Of course, actual interest rates have regularly come in far below the earlier levels projected by CBO when scoring bills. A given year may have a CBO weighted-average projected interest rate of 4% but actually come in at 2%. In those cases, the legislative cost includes the CBO weighted-average interest rate, and the interest rate savings are categorized in the economic and technical re-estimates. In other words, the actual cost of most legislation came in below the levels listed in this paper because of interest savings that are placed in the economic/technical section.

Obama’s budget record is measured over a 10-year period (despite an eight-year presidency) because the original January 2009 CBO baseline covered 10 years and therefore allows us to analyze the effects of the president’s policies over this longer period. Still, the analysis ends with the January 2017 CBO baseline that estimates the 2017–19 budget picture, and any subsequent changes to the 2017–19 budget will be credited to President Trump. Similarly, the Bush era (2001–11) includes the 2009–11 spending, tax, deficit, and debt levels as estimated by CBO in January 2009, when Bush left office. Subsequent changes between 2009 and 2011 are credited to President Obama.

Finally, CBO and JCT budget data have their critics. CBO and JCT, for example, do not inflation-adjust their 10-year numbers. More important, the use of a current-law budget baseline (rather than a current-policy baseline) runs counter to the idea that a baseline should reflect the continuation of longstanding policies that are presently in place (including those requiring renewals). Nevertheless, CBO and JCT numbers are the official Congressional data, and the most verifiable source. Rather than manually inflation-adjust 10-year figures, or build my own current-policy baseline—which would result in data that cannot be easily verified by the reader—I provide the official CBO/JCT figures and then regularly mention: 1) the relevant inflation rates, such as the 19% expected total rate over the 2009-2019 period; and 2) that certain policies (such as extending existing tax and Medicare policies) would not be classified as “new” costs under a current-policy baseline. This provides readers with the information to make their own adjustments should they wish.

 

 

President Bush’s Fiscal Record: A Look Back

When George W. Bush entered the White House in January 2001, CBO projected a $5.9 trillion budget surplus over the 2001–11 period. Instead, he presided over cumulative budget deficits of $4.4 trillion. Bush’s $10.3 trillion fiscal decline relative to his inherited baseline far exceeds Obama’s $4.6 trillion decline relative to his own inherited baseline.[33] Bush’s legislative debt overwhelmingly consisted of new initiatives (some of which were thrust upon him, such as 9/11), while much of Obama’s debt resulted from extending tax policies inherited from Bush.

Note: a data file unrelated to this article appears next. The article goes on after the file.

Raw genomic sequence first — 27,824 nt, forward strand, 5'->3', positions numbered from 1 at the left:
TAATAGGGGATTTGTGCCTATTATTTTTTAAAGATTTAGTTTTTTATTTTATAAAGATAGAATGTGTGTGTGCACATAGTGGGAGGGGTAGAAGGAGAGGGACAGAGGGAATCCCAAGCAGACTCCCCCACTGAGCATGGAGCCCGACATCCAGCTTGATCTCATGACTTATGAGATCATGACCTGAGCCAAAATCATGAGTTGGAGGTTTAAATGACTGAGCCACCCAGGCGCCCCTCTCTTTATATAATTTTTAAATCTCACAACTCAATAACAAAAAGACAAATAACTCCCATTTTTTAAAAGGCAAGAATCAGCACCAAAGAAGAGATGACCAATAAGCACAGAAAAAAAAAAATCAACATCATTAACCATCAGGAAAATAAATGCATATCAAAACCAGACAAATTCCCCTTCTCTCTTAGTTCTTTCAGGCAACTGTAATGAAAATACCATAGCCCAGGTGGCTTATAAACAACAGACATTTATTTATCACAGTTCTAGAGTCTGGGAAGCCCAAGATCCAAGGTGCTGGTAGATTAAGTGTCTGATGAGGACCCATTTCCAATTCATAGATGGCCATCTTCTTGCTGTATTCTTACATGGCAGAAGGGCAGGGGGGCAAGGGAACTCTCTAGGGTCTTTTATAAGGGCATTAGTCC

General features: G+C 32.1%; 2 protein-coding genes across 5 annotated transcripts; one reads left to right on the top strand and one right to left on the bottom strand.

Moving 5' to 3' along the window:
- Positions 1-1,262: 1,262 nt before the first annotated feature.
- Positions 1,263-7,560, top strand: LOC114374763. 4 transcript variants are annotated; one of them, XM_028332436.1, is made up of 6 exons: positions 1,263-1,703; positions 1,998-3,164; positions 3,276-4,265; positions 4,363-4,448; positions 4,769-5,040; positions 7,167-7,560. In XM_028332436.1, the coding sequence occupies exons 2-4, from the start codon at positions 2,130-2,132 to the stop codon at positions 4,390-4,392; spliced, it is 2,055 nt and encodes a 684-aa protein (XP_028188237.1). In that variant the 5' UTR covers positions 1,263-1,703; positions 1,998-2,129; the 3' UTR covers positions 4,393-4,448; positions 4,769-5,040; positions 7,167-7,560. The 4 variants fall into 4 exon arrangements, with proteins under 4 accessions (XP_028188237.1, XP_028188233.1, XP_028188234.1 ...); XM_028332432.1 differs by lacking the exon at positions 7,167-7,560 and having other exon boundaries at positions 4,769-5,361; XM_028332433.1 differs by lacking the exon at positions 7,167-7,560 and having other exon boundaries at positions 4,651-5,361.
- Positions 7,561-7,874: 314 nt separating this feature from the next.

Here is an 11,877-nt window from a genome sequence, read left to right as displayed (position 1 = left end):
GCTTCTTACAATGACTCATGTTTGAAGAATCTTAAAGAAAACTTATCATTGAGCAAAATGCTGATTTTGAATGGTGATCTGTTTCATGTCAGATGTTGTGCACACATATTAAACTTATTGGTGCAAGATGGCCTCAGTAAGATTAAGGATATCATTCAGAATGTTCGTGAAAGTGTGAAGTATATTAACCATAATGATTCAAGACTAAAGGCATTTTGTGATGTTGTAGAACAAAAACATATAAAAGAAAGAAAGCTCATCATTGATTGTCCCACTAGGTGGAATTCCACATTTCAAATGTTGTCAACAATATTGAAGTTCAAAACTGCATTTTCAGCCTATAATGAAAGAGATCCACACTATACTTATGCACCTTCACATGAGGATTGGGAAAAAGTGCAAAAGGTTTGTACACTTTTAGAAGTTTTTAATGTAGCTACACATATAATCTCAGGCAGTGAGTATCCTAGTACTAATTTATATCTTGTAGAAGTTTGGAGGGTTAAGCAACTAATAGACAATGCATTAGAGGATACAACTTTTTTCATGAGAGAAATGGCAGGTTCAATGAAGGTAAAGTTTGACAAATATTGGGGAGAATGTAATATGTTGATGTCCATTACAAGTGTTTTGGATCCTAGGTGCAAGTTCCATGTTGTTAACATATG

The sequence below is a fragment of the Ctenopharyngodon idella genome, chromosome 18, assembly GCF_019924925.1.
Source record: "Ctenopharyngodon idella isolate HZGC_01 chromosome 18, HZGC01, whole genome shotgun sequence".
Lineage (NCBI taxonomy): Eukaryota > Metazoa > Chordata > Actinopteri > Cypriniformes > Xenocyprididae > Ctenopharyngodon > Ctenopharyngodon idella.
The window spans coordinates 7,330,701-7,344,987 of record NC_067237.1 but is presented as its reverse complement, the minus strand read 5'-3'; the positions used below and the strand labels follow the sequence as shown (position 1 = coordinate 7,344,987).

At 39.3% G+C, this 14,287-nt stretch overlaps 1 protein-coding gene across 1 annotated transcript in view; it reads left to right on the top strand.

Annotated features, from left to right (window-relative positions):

Overall, the $10.286 trillion fiscal decline under Bush consisted of $5.148 trillion in lower than projected revenues and $5.138 trillion in higher than projected spending. Legislation accounted for $6.949 trillion, while economic and technical changes accounted for $3.337 trillion:

Economic and technical changes ($3.337 trillion). CBO’s early 2001 projections were developed near the end of a historical stock-market and economic bubble that had created surging and ultimately unsustainable tax revenues. CBO had projected a continuation of these economic trends. Instead, the bubble burst and created a brief 2001 recession, which was followed by a modest recovery before the Great Recession collapsed tax revenues, beginning in 2008.

The 2001/2003 tax cuts ($2.330 trillion). When the most pressing budget concern was that massive budget surpluses would pay off the entire national debt too quickly, Bush signed large tax cuts into law. Setting aside the $504 billion in net interest costs that are included in this total, approximately 70% of the tax revenue forgone benefited families earning incomes under $250,000 annually. 

Defense increases ($2.171 trillion). The 9/11 attacks and subsequent wars in Afghanistan and Iraq reversed the steep defense cuts of the 1990s. Approximately $400 billion of the spending increases represents interest on added national debt.

Nondefense discretionary spending increases ($802 billion). The largest increases between 2001 and 2008 were granted to veterans’ health benefits (95%), international aid (79%), education (42%), and health research and regulation (37%)—versus 21% inflation over this period.

Other tax changes ($489 billion). Much of this category consists of the annual AMT patch and other current-policy tax extenders.

Other mandatory spending changes ($432 billion). This consists of dozens of smaller mandatory program expansions, in areas such as farm subsidies and Hurricane Katrina flood relief.